Elberry, or as he now insists, his Ghost, has taken the unusual step of disabling comments on his blog.
Each to their own, I suppose, but for my money commenters are the essence of blogging. A blog without a merrie band of regular commenters is a sad, emasculated thing.
Most blogreaders don’t comment – I reckon from unscientific but long-term stat monitoring that overall about 1 in 8 TofE readers comments at least occasionally, which is, I think, a relatively high percentage as far as blogs go. Of course I’m grateful for readers – including the voyeurs – but I’m much more grateful to the commenters (even, perhaps especially, the cranks and contrarians) and admire those who cross the Great Divide, who bust the Third Wall to explain why race isn’t an issue in America, or why Hank Williams invented the Beatles.
There are caveats. A blog with too many commenters, all of whom are nasty and cretinous, is unreadable. I’m also not keen on Anonymouses. A moniker is the starting point, because without an entity to hang the comment on, comments are just words in space, and there is no development. Blogs are pubs – you make friends in them, occasionally enemies, often enemies who eventually turn into real friends that you go on to meet in real pubs. And as with real pubs, too big and crowded and no-one can hear anyone else; too quiet and they’re dead.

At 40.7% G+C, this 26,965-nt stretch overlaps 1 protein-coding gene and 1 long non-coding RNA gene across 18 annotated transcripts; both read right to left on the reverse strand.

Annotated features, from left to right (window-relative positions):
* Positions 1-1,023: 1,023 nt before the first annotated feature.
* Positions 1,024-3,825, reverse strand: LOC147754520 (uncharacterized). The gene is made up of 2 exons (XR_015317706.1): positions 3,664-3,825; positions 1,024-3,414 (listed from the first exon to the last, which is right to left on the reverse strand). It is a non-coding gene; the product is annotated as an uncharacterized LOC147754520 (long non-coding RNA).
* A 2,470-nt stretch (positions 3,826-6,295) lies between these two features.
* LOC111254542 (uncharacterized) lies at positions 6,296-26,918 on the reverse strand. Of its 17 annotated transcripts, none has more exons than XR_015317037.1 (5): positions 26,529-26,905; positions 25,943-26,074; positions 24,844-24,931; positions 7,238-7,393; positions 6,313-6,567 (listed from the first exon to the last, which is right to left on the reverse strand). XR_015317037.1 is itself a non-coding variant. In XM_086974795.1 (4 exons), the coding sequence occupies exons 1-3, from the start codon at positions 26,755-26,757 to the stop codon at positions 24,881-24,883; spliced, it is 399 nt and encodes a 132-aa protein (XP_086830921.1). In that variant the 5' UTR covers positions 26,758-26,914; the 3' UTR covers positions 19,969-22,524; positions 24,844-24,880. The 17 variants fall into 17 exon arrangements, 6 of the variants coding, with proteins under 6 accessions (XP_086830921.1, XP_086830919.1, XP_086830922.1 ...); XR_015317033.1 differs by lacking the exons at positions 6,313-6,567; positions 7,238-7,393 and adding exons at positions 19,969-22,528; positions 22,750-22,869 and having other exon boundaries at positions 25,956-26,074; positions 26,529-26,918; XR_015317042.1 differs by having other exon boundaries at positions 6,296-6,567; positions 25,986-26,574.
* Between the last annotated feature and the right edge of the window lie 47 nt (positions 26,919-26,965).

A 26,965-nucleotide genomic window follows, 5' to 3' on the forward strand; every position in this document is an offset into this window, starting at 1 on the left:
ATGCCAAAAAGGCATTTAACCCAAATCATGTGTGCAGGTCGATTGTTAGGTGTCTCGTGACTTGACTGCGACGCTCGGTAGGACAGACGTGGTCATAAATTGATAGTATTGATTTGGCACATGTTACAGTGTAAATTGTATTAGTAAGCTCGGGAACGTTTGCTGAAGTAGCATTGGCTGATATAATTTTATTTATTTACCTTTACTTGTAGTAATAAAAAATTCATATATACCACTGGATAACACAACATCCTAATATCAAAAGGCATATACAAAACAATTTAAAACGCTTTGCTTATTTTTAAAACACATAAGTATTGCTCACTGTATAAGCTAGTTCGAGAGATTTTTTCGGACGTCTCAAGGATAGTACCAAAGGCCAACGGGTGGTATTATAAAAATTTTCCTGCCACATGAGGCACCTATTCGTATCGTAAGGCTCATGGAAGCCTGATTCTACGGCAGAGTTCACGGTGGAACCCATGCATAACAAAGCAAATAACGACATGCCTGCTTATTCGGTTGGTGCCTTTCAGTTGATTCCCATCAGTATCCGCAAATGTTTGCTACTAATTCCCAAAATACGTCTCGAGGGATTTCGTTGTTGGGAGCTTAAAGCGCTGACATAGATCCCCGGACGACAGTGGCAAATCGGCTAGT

Of course, the number of comments generated is no great guide to the quality of the post. The best thing ever posted on Think of England (and, by logical extension, on any blog on the internet) garnered but 7 comments, two of which were me and one of which was a misfire. Whereas this pointless inanity yielded 26 stridently argued missives, merely because it hinted at controversy.
It occurs to me that the best way to get lots of comments, therefore, is simply to blog three blank posts entitled: “God”; “Darwin” and “Anthropogenic Global Warming” and watch ‘em roll in.
(Although Darwin is now so 2005. "US Healthcare" would do the trick...)